I have to humbly disagree with you on one point though. I don’t think the theaters will stop the price hikes just because of the backlash. I think with people turning to renting movies directly on their TV’s instead with Roku and Apple TV, they are struggling to be relevant and keep up with the profit margins. Only time will tell what will actually happen, but they display greed in the movie industry already as they do in many other industries. I just can’t see them letting go of their money that quickly.
        And yea I know what you mean about IMAX and 3D. It just doesn’t add enough to make me care. But the Hobbit and Avatar? Maybe. I dunno it just seems gimmicky to me. I’d rather they supply us with good movies in 2D then have a constant stream of sub-par or bad movies in 3D.

      • Yes, Los Angeles is definitely not representative of the greater America. Maybe I can hold out hope that in my town, the theaters will stay relevant?

        I can’t imagine most of my friends preferring watching films at home to going to the theaters. It’s very much a social thing here ( although strictly no talking and no cells! We kill people for that here! :-).

        At least as far as LA in concerned, I do see theaters offering heavy discounts. Prices (except for the special experiences) have not dramatically increased in several years. If anything, the number of special offers has gone up. I found this to be true in the UK as well.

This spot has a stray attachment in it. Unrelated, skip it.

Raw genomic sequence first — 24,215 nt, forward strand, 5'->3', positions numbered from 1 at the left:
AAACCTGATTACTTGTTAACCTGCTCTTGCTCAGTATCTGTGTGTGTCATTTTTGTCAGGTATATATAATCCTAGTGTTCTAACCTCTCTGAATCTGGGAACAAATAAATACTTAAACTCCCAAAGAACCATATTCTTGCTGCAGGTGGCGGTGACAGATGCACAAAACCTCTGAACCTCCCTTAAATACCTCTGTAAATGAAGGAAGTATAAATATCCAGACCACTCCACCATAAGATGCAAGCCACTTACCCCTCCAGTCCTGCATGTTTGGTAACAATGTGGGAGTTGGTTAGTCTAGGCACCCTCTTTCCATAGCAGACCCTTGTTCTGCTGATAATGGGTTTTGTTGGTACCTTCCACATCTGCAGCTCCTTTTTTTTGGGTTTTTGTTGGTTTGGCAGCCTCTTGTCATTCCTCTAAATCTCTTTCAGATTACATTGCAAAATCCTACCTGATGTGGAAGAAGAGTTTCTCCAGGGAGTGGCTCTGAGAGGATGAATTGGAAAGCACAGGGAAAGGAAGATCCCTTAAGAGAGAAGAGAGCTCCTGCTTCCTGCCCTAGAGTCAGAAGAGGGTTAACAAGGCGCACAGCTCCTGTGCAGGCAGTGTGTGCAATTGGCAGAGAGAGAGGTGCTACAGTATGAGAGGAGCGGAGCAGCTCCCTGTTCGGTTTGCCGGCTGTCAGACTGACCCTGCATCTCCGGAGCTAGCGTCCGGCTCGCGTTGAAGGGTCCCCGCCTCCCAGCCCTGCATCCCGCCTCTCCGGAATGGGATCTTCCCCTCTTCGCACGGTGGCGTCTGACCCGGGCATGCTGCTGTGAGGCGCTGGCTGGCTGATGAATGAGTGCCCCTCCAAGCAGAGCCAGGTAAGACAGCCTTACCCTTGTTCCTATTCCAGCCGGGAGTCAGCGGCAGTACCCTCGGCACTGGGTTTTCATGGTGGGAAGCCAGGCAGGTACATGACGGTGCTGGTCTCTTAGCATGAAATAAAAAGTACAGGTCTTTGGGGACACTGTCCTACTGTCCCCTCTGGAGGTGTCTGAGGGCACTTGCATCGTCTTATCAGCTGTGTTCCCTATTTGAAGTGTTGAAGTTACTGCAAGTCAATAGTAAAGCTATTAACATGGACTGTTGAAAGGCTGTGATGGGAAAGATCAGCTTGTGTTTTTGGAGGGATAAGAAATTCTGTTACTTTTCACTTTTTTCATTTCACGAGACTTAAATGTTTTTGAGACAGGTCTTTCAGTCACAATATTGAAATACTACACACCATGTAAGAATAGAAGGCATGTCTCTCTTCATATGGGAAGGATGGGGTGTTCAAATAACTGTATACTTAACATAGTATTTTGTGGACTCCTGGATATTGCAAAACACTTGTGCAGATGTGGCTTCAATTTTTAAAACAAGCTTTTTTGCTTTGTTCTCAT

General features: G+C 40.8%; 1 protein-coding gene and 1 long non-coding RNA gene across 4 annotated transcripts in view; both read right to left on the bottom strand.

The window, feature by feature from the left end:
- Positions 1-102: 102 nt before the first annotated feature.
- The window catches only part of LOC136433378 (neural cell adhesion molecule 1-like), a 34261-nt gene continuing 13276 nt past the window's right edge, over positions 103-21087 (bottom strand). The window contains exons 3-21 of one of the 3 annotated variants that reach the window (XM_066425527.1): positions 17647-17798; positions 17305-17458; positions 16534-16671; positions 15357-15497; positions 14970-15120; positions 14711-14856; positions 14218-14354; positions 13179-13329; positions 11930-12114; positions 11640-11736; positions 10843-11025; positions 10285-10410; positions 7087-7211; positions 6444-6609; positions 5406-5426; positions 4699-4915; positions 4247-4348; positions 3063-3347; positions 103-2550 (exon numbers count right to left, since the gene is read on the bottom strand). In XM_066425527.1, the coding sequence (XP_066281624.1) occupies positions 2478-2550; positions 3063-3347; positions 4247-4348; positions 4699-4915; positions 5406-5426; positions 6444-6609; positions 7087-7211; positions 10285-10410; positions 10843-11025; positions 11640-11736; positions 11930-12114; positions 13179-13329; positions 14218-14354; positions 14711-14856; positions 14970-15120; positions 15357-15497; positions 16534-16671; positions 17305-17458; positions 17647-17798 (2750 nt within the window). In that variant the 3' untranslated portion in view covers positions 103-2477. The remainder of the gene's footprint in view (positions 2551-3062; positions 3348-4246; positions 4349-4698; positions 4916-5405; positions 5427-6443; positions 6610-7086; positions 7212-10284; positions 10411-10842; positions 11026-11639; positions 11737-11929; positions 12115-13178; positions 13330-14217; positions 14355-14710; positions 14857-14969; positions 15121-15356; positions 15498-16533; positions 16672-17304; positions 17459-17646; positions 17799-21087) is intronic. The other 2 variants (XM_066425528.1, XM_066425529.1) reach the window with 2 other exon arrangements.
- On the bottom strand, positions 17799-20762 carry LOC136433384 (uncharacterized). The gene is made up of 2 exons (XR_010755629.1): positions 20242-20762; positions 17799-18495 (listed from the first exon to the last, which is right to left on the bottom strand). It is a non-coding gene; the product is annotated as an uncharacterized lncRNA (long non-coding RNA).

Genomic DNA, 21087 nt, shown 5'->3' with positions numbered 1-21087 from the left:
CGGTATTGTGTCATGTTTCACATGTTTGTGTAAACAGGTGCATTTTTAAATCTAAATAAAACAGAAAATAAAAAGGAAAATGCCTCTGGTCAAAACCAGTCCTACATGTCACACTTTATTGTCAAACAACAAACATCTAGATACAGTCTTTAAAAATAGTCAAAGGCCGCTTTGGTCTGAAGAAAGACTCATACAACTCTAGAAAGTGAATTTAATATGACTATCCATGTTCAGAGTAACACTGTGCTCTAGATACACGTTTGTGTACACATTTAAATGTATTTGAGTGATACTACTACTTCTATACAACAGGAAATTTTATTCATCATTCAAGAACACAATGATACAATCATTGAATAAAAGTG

3-D is gimmicky. You couldn’t pay me to see Hobbit or Avatar in the theaters, even though I know that they will be big money makers and I know people will want the 3-D. I think this year in particular, we have had a lot of solid 2-D movies, especially the Indy films. Again, being in Los Angeles we have several amazing theaters dedicated to the independents, so it’s accessible.

      • yea but thats cause you’re lucky and living in the kind of place where independents flourish 😉 lol. i got to visit LA recently cause my step-dad lives there, its like Orlando, FL in a few ways so i kinda liked it.
        well i must confess though, me and the misses saw The Hobbit in 3D at the higher frame rate and we both thought it was awesome. but then even that 48 frames per second is kind of just another gimmick.

      • I love Orlando! 🙂

        My husband actually worked on the high-frame rate Hobbit and even though he felt that he should support it for work, we didn’t go. I just couldn’t handle sitting through The Hobbit. Not my cup of tea. We agreed that it was just another gimmick.